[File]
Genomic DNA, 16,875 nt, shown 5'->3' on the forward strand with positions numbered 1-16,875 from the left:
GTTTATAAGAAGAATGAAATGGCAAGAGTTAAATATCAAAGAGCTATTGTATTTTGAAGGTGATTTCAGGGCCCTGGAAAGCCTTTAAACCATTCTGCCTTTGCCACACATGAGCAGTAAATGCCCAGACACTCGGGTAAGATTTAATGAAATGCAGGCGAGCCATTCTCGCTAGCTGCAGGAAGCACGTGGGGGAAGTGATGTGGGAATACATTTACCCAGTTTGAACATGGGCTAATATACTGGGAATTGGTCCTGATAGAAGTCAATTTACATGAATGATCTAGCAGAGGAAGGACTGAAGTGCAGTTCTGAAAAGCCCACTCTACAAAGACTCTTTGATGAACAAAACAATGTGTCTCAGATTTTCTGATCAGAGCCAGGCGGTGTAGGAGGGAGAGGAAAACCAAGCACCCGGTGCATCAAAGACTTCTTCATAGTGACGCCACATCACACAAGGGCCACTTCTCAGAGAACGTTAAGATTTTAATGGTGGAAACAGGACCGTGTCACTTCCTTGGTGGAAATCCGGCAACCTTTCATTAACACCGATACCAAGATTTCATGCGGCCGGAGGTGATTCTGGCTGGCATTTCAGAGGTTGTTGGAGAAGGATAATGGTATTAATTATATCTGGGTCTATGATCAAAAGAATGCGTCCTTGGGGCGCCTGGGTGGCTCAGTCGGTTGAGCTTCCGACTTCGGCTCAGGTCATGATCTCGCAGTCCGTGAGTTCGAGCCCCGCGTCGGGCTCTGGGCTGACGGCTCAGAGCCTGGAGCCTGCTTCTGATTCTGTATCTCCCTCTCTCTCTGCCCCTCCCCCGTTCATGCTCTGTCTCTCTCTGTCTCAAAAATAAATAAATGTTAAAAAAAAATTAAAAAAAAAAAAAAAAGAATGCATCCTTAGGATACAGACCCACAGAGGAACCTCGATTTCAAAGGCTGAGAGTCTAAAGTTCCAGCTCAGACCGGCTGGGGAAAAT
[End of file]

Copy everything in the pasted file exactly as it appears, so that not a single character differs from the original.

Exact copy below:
Genomic DNA, 16,875 nt, shown 5'->3' on the forward strand with positions numbered 1-16,875 from the left:
GTTTATAAGAAGAATGAAATGGCAAGAGTTAAATATCAAAGAGCTATTGTATTTTGAAGGTGATTTCAGGGCCCTGGAAAGCCTTTAAACCATTCTGCCTTTGCCACACATGAGCAGTAAATGCCCAGACACTCGGGTAAGATTTAATGAAATGCAGGCGAGCCATTCTCGCTAGCTGCAGGAAGCACGTGGGGGAAGTGATGTGGGAATACATTTACCCAGTTTGAACATGGGCTAATATACTGGGAATTGGTCCTGATAGAAGTCAATTTACATGAATGATCTAGCAGAGGAAGGACTGAAGTGCAGTTCTGAAAAGCCCACTCTACAAAGACTCTTTGATGAACAAAACAATGTGTCTCAGATTTTCTGATCAGAGCCAGGCGGTGTAGGAGGGAGAGGAAAACCAAGCACCCGGTGCATCAAAGACTTCTTCATAGTGACGCCACATCACACAAGGGCCACTTCTCAGAGAACGTTAAGATTTTAATGGTGGAAACAGGACCGTGTCACTTCCTTGGTGGAAATCCGGCAACCTTTCATTAACACCGATACCAAGATTTCATGCGGCCGGAGGTGATTCTGGCTGGCATTTCAGAGGTTGTTGGAGAAGGATAATGGTATTAATTATATCTGGGTCTATGATCAAAAGAATGCGTCCTTGGGGCGCCTGGGTGGCTCAGTCGGTTGAGCTTCCGACTTCGGCTCAGGTCATGATCTCGCAGTCCGTGAGTTCGAGCCCCGCGTCGGGCTCTGGGCTGACGGCTCAGAGCCTGGAGCCTGCTTCTGATTCTGTATCTCCCTCTCTCTCTGCCCCTCCCCCGTTCATGCTCTGTCTCTCTCTGTCTCAAAAATAAATAAATGTTAAAAAAAAATTAAAAAAAAAAAAAAAAGAATGCATCCTTAGGATACAGACCCACAGAGGAACCTCGATTTCAAAGGCTGAGAGTCTAAAGTTCCAGCTCAGACCGGCTGGGGAAAAT